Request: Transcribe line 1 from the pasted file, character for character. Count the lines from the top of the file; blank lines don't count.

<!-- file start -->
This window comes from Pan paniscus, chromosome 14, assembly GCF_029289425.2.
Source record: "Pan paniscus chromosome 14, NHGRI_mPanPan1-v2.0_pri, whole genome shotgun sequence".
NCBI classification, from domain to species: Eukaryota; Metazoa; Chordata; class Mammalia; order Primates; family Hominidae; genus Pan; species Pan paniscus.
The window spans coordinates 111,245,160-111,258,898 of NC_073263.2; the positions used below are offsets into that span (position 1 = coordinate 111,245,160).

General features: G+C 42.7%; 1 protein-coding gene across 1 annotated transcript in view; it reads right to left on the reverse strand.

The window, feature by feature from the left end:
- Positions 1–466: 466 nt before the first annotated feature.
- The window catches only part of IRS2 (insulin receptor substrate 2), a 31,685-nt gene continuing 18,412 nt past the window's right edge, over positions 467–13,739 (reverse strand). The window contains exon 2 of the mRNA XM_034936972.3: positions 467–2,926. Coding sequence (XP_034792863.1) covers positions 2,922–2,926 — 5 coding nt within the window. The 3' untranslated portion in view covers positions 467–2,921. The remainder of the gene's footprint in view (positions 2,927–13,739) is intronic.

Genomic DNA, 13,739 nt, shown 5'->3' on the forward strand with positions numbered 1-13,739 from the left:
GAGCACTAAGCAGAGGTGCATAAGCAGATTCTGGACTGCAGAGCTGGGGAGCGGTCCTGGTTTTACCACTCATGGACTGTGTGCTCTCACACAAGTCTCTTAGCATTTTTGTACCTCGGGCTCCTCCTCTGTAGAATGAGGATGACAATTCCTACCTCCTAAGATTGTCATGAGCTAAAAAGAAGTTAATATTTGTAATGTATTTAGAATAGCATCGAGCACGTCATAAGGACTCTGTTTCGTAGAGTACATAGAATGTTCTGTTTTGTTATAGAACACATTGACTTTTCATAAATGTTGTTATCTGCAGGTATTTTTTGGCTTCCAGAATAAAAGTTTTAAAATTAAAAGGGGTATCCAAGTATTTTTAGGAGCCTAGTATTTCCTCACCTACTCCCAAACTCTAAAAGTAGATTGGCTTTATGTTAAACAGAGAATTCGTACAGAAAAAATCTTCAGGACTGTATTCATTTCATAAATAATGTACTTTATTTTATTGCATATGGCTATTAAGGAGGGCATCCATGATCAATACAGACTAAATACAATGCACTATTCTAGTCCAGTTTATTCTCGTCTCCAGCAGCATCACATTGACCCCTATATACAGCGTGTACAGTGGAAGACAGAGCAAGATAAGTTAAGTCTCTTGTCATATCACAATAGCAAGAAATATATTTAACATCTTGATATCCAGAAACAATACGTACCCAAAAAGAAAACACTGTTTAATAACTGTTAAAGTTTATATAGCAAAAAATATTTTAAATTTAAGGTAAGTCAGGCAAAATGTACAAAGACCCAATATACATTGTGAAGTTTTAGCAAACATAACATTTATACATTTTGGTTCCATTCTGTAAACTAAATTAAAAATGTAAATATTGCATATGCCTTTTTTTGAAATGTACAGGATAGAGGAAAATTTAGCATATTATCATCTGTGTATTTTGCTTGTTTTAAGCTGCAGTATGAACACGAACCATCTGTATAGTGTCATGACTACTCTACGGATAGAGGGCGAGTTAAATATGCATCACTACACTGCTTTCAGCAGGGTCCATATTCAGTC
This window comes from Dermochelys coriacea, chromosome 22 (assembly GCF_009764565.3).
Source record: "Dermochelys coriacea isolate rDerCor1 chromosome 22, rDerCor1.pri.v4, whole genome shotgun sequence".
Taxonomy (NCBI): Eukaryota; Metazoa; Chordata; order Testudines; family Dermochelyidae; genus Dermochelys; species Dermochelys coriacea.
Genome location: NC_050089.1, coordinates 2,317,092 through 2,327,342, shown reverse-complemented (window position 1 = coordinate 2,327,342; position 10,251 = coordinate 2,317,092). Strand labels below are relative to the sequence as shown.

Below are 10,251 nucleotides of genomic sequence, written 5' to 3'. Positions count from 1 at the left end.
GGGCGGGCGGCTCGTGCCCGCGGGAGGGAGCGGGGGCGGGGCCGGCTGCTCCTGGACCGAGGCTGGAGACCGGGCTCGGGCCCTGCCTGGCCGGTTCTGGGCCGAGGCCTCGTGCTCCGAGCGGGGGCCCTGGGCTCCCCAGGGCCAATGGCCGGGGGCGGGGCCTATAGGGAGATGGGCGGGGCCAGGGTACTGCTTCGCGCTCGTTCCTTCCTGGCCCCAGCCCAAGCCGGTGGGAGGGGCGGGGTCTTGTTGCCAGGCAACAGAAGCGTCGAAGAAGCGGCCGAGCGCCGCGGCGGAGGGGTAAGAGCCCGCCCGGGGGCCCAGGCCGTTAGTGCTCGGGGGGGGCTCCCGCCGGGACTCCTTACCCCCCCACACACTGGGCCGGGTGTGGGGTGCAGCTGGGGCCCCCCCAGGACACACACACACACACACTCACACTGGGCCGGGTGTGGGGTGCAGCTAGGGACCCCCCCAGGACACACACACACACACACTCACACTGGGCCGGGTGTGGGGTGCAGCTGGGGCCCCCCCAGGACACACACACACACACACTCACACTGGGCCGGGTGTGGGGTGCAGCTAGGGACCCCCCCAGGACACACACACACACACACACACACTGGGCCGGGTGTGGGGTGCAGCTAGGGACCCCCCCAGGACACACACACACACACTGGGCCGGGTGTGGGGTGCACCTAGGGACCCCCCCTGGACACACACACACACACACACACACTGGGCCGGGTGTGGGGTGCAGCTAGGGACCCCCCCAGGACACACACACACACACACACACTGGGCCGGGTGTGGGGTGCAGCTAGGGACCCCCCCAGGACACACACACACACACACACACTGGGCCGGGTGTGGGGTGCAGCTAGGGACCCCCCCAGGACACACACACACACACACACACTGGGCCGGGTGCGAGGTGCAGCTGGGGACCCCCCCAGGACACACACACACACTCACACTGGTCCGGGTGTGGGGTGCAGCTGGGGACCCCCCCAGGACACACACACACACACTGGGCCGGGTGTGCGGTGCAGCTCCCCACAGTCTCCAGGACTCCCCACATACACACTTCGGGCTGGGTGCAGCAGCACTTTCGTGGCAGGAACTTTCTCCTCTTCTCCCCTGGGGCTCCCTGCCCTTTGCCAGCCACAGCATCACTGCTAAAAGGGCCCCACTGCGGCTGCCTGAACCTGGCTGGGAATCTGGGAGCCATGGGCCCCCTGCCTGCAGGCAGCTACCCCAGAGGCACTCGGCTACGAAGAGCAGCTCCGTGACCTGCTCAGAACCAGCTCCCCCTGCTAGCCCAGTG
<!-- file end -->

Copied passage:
This window comes from Pan paniscus, chromosome 14, assembly GCF_029289425.2.